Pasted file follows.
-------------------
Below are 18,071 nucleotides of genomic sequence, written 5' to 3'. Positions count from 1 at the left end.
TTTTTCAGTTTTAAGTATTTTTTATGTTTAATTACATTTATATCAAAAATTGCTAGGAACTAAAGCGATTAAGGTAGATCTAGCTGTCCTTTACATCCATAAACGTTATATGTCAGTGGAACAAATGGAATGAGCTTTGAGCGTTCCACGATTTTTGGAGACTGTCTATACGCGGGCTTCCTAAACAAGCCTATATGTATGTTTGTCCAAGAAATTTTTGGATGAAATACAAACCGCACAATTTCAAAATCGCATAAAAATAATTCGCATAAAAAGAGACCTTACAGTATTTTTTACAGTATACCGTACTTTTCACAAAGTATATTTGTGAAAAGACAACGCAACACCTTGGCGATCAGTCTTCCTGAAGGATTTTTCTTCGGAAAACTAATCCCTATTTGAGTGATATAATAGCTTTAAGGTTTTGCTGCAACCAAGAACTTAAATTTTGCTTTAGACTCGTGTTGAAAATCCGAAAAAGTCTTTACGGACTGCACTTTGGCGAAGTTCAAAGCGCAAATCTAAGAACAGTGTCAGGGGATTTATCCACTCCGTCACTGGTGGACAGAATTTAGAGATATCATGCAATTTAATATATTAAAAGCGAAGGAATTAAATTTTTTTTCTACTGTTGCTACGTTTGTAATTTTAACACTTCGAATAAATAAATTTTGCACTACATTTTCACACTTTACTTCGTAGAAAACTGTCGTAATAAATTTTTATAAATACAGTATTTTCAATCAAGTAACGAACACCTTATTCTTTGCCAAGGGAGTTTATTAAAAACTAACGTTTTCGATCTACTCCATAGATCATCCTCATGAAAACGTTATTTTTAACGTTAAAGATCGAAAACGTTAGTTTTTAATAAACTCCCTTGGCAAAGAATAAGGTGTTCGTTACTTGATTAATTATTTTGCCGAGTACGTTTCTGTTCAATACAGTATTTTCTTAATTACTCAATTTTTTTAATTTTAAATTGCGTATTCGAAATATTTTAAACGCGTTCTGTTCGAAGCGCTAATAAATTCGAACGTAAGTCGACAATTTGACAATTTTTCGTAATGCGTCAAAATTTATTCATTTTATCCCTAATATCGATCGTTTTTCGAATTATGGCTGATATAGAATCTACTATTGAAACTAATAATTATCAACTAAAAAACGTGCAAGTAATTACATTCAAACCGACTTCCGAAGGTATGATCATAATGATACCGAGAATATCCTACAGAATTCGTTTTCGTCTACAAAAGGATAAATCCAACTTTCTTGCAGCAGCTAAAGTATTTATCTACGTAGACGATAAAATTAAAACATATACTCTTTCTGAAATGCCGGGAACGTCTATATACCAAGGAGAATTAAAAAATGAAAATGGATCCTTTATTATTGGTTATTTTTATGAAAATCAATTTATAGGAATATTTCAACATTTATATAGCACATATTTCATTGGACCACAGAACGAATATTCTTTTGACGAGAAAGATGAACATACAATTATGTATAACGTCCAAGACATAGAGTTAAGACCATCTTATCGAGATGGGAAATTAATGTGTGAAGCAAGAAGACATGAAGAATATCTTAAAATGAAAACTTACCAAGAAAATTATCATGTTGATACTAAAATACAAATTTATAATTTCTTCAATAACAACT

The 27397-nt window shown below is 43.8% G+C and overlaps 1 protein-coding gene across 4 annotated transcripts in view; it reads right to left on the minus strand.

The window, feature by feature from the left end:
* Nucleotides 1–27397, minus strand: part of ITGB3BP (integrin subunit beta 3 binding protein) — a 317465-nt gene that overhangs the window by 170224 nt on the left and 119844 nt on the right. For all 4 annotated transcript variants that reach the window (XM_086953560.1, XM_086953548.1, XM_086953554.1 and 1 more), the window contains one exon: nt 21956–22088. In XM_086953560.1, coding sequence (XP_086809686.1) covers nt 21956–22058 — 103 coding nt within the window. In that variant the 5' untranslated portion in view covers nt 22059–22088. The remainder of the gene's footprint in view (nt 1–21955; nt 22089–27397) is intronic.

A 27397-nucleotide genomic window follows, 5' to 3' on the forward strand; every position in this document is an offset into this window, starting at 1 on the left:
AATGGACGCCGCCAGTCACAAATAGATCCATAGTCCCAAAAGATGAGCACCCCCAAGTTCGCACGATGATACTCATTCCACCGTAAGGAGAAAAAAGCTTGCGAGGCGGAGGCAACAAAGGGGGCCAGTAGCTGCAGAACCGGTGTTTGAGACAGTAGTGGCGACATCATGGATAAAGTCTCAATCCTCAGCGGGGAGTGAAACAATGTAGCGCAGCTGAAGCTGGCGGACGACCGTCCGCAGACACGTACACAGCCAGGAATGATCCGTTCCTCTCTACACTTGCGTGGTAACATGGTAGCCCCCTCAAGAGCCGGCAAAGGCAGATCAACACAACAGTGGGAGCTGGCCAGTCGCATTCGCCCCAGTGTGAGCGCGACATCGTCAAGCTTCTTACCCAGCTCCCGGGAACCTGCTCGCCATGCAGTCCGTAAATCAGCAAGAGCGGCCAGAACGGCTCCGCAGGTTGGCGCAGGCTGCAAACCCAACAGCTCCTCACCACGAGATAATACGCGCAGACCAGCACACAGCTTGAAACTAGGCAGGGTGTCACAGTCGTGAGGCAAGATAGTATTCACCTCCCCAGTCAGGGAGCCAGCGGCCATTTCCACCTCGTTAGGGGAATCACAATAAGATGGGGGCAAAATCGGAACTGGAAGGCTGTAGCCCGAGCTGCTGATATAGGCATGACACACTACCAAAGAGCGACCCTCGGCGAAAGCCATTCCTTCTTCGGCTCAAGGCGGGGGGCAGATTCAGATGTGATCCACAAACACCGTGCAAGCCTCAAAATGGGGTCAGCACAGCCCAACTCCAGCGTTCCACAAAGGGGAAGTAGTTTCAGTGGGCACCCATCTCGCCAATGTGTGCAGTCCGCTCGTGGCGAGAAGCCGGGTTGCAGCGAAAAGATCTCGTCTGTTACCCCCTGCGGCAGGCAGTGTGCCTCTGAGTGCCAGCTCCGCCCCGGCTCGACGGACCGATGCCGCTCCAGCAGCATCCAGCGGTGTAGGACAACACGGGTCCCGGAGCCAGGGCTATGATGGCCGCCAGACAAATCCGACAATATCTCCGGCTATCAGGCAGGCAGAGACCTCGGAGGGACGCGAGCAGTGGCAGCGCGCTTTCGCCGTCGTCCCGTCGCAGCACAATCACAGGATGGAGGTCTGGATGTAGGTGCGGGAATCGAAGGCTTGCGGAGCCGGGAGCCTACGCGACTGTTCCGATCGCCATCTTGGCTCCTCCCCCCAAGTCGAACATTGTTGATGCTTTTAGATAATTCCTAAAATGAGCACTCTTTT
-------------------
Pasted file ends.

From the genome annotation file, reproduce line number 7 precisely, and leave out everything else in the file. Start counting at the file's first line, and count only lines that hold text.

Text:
AATGGACGCCGCCAGTCACAAATAGATCCATAGTCCCAAAAGATGAGCACCCCCAAGTTCGCACGATGATACTCATTCCACCGTAAGGAGAAAAAAGCTTGCGAGGCGGAGGCAACAAAGGGGGCCAGTAGCTGCAGAACCGGTGTTTGAGACAGTAGTGGCGACATCATGGATAAAGTCTCAATCCTCAGCGGGGAGTGAAACAATGTAGCGCAGCTGAAGCTGGCGGACGACCGTCCGCAGACACGTACACAGCCAGGAATGATCCGTTCCTCTCTACACTTGCGTGGTAACATGGTAGCCCCCTCAAGAGCCGGCAAAGGCAGATCAACACAACAGTGGGAGCTGGCCAGTCGCATTCGCCCCAGTGTGAGCGCGACATCGTCAAGCTTCTTACCCAGCTCCCGGGAACCTGCTCGCCATGCAGTCCGTAAATCAGCAAGAGCGGCCAGAACGGCTCCGCAGGTTGGCGCAGGCTGCAAACCCAACAGCTCCTCACCACGAGATAATACGCGCAGACCAGCACACAGCTTGAAACTAGGCAGGGTGTCACAGTCGTGAGGCAAGATAGTATTCACCTCCCCAGTCAGGGAGCCAGCGGCCATTTCCACCTCGTTAGGGGAATCACAATAAGATGGGGGCAAAATCGGAACTGGAAGGCTGTAGCCCGAGCTGCTGATATAGGCATGACACACTACCAAAGAGCGACCCTCGGCGAAAGCCATTCCTTCTTCGGCTCAAGGCGGGGGGCAGATTCAGATGTGATCCACAAACACCGTGCAAGCCTCAAAATGGGGTCAGCACAGCCCAACTCCAGCGTTCCACAAAGGGGAAGTAGTTTCAGTGGGCACCCATCTCGCCAATGTGTGCAGTCCGCTCGTGGCGAGAAGCCGGGTTGCAGCGAAAAGATCTCGTCTGTTACCCCCTGCGGCAGGCAGTGTGCCTCTGAGTGCCAGCTCCGCCCCGGCTCGACGGACCGATGCCGCTCCAGCAGCATCCAGCGGTGTAGGACAACACGGGTCCCGGAGCCAGGGCTATGATGGCCGCCAGACAAATCCGACAATATCTCCGGCTATCAGGCAGGCAGAGACCTCGGAGGGACGCGAGCAGTGGCAGCGCGCTTTCGCCGTCGTCCCGTCGCAGCACAATCACAGGATGGAGGTCTGGATGTAGGTGCGGGAATCGAAGGCTTGCGGAGCCGGGAGCCTACGCGACTGTTCCGATCGCCATCTTGGCTCCTCCCCCCAAGTCGAACATTGTTGATGCTTTTAGATAATTCCTAAAATGAGCACTCTTTT